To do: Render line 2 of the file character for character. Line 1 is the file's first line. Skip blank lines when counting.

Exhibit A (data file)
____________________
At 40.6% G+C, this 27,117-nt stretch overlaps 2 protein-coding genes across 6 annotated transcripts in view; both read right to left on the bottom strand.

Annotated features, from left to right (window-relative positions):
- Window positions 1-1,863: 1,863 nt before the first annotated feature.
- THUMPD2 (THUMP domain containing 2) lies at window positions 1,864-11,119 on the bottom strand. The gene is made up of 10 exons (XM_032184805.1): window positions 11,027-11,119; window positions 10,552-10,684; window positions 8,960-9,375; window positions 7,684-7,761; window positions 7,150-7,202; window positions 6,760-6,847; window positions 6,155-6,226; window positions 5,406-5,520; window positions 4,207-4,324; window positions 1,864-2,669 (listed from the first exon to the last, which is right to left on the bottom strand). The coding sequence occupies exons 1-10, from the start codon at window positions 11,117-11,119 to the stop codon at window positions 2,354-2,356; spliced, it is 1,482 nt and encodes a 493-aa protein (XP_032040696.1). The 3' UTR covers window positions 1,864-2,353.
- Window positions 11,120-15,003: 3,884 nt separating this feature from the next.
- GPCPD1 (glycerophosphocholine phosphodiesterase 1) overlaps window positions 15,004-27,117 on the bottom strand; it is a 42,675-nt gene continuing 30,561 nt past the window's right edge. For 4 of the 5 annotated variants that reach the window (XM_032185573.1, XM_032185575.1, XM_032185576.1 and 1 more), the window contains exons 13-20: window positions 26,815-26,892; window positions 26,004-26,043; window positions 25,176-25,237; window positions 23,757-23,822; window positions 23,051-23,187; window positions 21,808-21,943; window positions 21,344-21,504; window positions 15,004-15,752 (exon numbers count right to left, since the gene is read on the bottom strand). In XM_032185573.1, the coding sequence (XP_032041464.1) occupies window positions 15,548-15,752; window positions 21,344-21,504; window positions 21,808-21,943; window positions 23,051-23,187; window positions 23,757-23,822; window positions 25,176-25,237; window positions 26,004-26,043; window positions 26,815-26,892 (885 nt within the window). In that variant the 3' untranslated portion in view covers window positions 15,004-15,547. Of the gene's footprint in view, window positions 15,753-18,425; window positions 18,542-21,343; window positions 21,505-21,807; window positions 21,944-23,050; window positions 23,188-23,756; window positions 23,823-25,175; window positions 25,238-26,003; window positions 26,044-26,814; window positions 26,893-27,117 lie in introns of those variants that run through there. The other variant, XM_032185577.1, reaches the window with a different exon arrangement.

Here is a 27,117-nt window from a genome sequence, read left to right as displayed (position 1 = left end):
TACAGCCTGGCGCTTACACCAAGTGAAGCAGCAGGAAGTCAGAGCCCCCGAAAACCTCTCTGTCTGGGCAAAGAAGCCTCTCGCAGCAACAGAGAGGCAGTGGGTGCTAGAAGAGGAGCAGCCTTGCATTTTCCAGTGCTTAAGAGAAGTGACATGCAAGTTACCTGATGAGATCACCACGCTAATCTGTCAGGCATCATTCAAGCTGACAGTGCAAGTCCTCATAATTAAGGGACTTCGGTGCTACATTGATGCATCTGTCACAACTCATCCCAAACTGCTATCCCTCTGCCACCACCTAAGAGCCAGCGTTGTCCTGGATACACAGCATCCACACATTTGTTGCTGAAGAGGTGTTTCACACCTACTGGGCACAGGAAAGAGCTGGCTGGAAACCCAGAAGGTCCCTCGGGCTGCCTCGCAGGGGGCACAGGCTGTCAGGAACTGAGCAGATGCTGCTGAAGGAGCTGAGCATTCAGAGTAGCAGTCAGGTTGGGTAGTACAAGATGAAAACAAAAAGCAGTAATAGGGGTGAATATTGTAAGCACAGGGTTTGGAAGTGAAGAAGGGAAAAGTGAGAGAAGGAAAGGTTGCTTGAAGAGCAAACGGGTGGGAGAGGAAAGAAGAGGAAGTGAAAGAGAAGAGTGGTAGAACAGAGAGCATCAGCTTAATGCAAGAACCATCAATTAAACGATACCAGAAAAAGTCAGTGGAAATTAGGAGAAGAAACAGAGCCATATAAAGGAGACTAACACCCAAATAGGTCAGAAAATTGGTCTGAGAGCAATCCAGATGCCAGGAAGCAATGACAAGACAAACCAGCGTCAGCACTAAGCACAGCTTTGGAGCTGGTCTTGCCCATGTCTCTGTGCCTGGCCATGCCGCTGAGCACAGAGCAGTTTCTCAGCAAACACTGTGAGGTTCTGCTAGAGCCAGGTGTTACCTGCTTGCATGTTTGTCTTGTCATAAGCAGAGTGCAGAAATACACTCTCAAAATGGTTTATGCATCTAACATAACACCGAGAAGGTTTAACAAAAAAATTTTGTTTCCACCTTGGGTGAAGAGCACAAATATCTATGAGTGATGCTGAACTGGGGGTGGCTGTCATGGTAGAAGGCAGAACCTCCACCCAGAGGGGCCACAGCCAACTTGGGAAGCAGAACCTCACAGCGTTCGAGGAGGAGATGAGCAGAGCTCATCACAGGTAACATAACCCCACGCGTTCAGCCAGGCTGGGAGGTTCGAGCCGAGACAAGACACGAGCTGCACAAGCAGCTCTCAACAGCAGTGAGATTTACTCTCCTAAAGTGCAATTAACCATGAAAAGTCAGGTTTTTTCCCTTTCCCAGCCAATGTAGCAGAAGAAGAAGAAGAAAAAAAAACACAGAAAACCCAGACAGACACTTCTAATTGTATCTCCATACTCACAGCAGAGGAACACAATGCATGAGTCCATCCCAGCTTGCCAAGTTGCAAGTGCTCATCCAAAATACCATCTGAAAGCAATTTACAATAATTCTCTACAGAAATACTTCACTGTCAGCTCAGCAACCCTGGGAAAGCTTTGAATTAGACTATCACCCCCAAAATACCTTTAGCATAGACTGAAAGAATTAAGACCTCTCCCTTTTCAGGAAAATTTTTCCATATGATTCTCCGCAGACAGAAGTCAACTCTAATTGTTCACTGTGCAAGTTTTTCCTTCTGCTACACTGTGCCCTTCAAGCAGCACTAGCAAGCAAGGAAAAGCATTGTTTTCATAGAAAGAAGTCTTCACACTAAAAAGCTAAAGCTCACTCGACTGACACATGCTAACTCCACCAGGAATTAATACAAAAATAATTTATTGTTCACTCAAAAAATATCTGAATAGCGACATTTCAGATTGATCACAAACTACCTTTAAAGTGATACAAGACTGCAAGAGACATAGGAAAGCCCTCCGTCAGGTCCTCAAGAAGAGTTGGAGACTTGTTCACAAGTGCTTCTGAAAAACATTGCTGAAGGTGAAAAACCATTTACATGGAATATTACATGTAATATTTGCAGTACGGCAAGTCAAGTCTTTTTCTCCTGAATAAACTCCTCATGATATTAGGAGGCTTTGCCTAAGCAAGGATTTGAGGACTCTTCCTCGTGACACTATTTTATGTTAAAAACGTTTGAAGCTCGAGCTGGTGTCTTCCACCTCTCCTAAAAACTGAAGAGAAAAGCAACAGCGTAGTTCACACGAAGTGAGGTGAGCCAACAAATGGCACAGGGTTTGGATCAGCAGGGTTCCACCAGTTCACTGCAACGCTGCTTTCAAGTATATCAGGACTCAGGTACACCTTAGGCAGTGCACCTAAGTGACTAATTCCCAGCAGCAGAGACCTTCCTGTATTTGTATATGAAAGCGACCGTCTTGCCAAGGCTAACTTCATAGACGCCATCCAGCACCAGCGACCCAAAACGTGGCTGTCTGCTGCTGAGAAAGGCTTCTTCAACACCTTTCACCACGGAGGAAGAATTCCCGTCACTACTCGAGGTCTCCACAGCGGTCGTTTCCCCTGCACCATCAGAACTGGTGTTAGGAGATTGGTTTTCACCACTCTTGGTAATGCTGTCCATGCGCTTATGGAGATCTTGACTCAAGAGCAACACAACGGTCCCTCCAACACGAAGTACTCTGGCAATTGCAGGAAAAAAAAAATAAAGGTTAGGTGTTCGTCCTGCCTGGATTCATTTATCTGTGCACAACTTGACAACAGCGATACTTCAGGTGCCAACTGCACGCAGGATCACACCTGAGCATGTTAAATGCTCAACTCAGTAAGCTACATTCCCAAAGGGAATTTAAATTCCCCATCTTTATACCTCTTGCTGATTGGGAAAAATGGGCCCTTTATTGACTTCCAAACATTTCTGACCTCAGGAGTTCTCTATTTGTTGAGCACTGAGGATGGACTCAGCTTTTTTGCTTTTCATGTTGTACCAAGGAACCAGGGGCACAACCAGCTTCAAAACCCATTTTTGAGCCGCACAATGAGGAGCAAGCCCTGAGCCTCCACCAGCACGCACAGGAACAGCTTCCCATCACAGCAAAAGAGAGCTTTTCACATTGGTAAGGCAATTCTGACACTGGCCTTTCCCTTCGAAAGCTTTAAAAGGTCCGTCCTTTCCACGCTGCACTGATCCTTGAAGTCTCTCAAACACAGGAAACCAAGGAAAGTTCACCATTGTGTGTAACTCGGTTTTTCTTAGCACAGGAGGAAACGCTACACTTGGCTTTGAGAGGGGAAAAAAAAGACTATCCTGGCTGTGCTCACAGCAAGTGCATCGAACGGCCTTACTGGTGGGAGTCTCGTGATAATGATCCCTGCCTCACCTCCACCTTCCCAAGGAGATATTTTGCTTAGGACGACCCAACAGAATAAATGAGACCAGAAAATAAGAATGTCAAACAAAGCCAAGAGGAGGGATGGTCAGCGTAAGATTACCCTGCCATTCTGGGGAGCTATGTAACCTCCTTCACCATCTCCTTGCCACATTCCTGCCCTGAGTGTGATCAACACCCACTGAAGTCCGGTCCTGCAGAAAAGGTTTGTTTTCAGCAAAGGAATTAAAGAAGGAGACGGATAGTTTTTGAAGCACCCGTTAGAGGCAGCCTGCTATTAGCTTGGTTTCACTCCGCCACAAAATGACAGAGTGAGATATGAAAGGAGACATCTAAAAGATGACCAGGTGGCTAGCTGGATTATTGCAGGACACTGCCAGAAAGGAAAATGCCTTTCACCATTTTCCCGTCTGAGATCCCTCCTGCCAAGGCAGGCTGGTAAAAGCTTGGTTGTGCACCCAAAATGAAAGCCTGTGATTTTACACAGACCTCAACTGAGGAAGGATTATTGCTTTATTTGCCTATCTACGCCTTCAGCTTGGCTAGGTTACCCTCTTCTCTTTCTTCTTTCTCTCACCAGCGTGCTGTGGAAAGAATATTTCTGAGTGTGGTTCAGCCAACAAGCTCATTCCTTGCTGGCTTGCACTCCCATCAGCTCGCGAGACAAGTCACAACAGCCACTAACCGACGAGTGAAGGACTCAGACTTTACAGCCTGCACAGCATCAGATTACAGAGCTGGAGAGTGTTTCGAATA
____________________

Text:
Annotated features, from left to right (window-relative positions):